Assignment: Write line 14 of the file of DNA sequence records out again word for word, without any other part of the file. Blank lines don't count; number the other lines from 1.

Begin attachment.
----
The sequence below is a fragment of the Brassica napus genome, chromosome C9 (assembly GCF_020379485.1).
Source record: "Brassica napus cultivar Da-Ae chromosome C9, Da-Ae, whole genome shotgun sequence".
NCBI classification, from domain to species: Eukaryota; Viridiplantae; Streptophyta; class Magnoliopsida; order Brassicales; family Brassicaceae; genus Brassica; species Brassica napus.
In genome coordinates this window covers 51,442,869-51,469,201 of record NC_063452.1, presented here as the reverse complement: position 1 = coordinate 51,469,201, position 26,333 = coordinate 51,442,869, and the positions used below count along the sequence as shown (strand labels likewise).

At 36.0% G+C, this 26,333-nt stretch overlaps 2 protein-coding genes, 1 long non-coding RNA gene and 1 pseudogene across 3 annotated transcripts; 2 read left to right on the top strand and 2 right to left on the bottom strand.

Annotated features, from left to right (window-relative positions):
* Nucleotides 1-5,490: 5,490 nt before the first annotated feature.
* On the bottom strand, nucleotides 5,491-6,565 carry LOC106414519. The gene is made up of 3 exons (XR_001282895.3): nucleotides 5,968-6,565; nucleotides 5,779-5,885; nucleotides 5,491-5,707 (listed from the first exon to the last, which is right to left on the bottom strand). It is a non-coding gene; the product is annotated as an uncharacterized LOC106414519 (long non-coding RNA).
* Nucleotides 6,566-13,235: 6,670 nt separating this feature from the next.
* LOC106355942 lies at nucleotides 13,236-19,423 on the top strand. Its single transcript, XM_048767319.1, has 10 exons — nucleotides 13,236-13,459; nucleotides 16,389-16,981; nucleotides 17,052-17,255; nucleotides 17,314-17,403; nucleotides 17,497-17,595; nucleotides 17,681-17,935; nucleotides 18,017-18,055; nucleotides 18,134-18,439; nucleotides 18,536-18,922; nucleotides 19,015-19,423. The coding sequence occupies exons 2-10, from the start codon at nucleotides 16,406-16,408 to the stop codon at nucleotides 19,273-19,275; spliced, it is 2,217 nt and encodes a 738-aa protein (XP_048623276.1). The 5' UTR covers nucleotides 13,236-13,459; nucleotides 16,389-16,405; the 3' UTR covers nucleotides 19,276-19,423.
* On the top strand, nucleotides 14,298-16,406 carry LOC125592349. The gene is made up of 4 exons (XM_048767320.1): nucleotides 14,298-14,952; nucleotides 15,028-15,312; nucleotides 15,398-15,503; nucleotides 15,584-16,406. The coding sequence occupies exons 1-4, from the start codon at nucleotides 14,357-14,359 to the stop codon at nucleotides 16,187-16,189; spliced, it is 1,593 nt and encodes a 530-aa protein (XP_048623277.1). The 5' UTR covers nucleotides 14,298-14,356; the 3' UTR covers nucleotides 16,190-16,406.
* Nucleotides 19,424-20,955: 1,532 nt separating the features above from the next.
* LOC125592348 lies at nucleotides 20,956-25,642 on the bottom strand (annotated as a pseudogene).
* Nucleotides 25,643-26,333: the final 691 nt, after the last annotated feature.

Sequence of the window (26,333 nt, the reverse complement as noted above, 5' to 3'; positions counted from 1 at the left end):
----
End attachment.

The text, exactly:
* Nucleotides 25,643-26,333: the final 691 nt, after the last annotated feature.